Listen to the brightest minds in the field of economics and development discuss their latest research and deconstruct global economic trends. IMF Podcasts are also available on digital platforms such as iTunes, SoundCloud and Libsyn, and free to use for broadcasters, educators and institutions. 

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Sub-Saharan Africa’s Push to Diversify

January 26, 2018

Radio telescope dishes, South Africa. Technology opens doors for startups and helps economies diversify. (photo: Mike Hutchings/Reuters/Newscom)

In the new world of lower commodity prices, many sub-Saharan African countries are having to diversify their economies. And while sub-Saharan Africa has had periods of rapid growth, the process by which workers move from low-productivity jobs to better paying higher productivity jobs has been slower than in other regions. The IMF’s latest Regional Economic Outlook for sub-Saharan Africa devotes an entire chapter to studying the potential benefits of a stepped-up diversification agenda. In this podcast, co-author Axel Schimmelpfennig says Africa’s young entrepreneurs should be at the heart of the diversification process.

Axel Schimmelpfennig, IMF Mission Chief for Uganda 

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The Economics of Populism: Cristóbal Rovira Kaltwasser

January 12, 2018

How Should We Study Populism? (Kaltwasser, ASSA Conference 2018)

Populism has become a bit of a buzz word of late. It’s often at the very center of debates about politics and elections. But what about the economic implications of populism? That was the subject of a seminar at this year’s American Economic Association’s Annual Meeting. The panel was organized by the IMF’s Antonio Spilimbergo, and included economic heavyweights Dani Rodrik, Raghuram Rajan, and political scientist Cristóbal Rovira Kaltwasser. In this Podcast, Kaltwasser says populism is creeping into economic policy.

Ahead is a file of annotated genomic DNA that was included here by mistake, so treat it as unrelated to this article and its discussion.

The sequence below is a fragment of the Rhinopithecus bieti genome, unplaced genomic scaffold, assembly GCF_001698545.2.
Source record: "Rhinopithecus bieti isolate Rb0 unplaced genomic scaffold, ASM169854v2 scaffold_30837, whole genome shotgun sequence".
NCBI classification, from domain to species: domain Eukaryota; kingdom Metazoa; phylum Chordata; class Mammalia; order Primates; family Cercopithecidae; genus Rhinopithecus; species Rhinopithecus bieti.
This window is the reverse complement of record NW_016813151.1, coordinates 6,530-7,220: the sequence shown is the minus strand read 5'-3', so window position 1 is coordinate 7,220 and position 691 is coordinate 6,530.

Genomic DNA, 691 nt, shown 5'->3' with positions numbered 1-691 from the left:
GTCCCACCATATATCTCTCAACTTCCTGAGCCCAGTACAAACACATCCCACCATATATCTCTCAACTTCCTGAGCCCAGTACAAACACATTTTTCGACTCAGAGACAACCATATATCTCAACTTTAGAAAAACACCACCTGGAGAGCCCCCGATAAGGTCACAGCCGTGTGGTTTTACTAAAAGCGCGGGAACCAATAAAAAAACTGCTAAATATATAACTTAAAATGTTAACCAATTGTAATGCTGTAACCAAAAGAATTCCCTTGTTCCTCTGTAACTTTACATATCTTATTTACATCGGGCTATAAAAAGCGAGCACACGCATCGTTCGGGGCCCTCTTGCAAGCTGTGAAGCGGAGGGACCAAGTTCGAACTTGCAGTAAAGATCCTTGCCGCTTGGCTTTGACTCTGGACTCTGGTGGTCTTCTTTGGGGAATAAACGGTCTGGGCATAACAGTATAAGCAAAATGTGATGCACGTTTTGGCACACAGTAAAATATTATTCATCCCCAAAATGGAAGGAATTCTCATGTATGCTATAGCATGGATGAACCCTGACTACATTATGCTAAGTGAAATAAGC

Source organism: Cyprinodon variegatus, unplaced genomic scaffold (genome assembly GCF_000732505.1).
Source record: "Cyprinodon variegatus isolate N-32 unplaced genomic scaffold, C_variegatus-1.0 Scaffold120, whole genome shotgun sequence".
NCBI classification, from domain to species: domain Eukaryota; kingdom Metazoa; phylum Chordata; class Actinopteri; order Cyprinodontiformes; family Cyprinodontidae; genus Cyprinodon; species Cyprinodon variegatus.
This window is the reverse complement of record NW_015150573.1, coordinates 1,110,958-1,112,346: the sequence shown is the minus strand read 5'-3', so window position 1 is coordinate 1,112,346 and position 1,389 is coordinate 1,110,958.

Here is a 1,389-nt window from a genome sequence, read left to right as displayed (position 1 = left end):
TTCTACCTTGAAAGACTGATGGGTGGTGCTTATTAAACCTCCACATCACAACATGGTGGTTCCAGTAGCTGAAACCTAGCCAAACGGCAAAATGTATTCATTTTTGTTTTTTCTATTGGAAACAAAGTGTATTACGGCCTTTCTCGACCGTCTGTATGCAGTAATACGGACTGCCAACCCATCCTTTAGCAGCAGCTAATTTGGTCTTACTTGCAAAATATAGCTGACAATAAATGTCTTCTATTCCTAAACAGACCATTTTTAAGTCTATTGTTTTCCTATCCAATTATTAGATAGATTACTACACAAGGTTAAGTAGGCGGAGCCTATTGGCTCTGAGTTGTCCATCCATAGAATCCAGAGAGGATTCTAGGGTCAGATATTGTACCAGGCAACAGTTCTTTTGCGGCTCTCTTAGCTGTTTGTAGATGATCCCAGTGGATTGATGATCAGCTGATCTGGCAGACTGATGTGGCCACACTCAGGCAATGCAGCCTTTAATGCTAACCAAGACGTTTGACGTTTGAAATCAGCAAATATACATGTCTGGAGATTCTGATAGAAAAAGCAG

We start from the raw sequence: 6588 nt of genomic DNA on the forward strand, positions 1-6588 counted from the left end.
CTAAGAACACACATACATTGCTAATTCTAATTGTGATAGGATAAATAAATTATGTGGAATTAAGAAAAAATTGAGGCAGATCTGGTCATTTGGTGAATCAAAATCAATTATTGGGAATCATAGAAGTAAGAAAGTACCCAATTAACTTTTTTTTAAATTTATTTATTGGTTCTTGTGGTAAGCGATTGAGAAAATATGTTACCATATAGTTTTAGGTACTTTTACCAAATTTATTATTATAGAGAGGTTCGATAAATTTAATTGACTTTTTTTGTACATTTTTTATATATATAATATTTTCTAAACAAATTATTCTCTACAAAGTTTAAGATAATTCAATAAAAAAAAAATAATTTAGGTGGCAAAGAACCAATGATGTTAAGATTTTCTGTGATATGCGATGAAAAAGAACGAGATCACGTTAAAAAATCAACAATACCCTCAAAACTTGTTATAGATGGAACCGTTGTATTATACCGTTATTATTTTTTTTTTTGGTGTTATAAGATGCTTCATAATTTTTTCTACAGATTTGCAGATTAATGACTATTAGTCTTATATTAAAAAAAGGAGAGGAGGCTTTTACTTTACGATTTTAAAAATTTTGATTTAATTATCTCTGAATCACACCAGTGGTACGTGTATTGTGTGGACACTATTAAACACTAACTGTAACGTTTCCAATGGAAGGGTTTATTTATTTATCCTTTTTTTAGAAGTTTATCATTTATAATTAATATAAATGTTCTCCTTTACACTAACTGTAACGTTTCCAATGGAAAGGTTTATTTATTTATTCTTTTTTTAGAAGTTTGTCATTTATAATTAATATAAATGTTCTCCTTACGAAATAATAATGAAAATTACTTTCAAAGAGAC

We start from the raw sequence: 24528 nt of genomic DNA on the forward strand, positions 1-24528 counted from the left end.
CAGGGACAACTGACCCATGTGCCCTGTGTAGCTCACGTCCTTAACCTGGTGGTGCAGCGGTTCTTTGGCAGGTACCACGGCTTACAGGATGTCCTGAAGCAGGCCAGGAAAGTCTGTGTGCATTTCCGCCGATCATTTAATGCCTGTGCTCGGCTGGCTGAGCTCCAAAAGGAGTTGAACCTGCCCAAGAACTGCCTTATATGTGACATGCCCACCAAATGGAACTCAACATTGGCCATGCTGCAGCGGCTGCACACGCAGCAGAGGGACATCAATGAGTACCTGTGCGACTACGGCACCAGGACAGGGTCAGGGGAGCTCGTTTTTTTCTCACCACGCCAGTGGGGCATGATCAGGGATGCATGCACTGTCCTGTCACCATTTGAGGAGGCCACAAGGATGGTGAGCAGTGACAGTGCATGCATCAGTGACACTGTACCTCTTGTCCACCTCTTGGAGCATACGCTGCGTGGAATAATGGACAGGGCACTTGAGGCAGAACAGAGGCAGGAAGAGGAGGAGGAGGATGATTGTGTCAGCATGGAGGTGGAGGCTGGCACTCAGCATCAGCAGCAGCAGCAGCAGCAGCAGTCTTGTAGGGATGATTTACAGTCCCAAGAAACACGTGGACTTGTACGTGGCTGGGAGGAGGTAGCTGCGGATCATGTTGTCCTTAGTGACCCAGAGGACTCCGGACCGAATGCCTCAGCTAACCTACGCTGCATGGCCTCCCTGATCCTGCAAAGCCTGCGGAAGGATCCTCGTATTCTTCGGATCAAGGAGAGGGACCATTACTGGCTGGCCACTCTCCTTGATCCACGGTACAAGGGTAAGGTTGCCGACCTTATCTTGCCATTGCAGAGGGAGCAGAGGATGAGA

Cristóbal Rovira Kaltwasser is an Associate Professor in Political Science at Diego Portales University in Chile, and co-author of Populism: A Very Short Introduction.

William Maloney: The Innovation Paradox

January 5, 2018

William Maloney, World Bank: Returns to Research & Development can be big for developing countries (photo: SUN/Newscom)

While technology is reshaping economies around the world, a recent book published by the World Bank suggests developing countries are missing out on a huge opportunity. In this podcast, economist William Maloney, says the potential returns on investment into Research and Development by developing countries are astounding, and could dwarf international aid flows. Yet, developing country firms and governments invest very little toward realizing this potential. Maloney is Chief Economist for Equitable Growth, Finance and Institutions in the World Bank Group, and co-author of The Innovation Paradox. He was a guest lecturer at the IMF’s Developing Economies Seminar Series.

William F. Maloney, Chief Economist for Equitable Growth, Finance and Institutions in the World Bank Group.

Drones Proving a Lifeline in Rwanda

December 15, 2017

Zipline drone on a launch pad at operations center in Muhanda, Rwanda. (photo:JAMES AKENA/REUTERS/Newscom

There are many layers to development. Sometimes there’s a need where the solution is not at all obvious. But other times it’s simply about connecting the dots- when the solution is available but out of reach due to the lack of infrastructure like roads, power lines or telephone wires. Technology is helping connect those dots more than ever before, and the phenomenon has come to be known as leapfrogging. In this podcast, we hear from the people behind Zipline, a start-up that uses drones to make emergency blood deliveries to remote clinics in Rwanda.

Keller Rinaudo, Founder and CEO of Zipline, and Matthew Steckman, Chief Revenue Officer.

Diane Coyle on the Shortcomings of GDP

December 8, 2017

Economist Diane Coyle speaking at the IMF Statistical forum on Measuring the Digital Economy . (IMF photo)

Gross domestic product, or GDP, is the one statistic that almost everyone knows is used to measure economic growth. But in this podcast, economist Diane Coyle suggests GDP may be a poor measure of prosperity. With all the technological advances in recent years one would expect that economies have become more productive. But when measured in GDP the numbers show the opposite is true. Coyle refers to this phenomenon as the productivity puzzle, and says the mismeasurement of digital activities within the economy has a lot to do with it. Coyle is Professor of Economics at the University of Manchester, and spoke at the IMF Statistical forum on Measuring the Digital Economy.

Diane Coyle, Professor of Economics at the University of Manchester, and author of GDP: A Brief but Affectionate History

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